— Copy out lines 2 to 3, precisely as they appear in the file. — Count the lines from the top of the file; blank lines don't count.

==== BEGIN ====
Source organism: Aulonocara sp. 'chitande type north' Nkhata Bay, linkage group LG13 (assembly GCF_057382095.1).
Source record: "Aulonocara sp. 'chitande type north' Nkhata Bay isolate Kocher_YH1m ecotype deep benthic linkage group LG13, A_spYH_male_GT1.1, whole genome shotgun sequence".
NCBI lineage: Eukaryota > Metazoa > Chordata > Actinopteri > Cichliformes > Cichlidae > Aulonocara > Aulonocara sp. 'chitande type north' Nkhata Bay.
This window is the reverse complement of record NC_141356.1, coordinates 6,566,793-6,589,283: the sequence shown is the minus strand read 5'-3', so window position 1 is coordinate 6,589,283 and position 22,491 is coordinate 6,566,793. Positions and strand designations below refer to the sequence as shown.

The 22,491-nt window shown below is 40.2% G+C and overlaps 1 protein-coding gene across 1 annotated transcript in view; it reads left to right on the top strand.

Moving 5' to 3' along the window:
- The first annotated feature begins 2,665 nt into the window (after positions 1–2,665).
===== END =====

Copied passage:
Source record: "Aulonocara sp. 'chitande type north' Nkhata Bay isolate Kocher_YH1m ecotype deep benthic linkage group LG13, A_spYH_male_GT1.1, whole genome shotgun sequence".
NCBI lineage: Eukaryota > Metazoa > Chordata > Actinopteri > Cichliformes > Cichlidae > Aulonocara > Aulonocara sp. 'chitande type north' Nkhata Bay.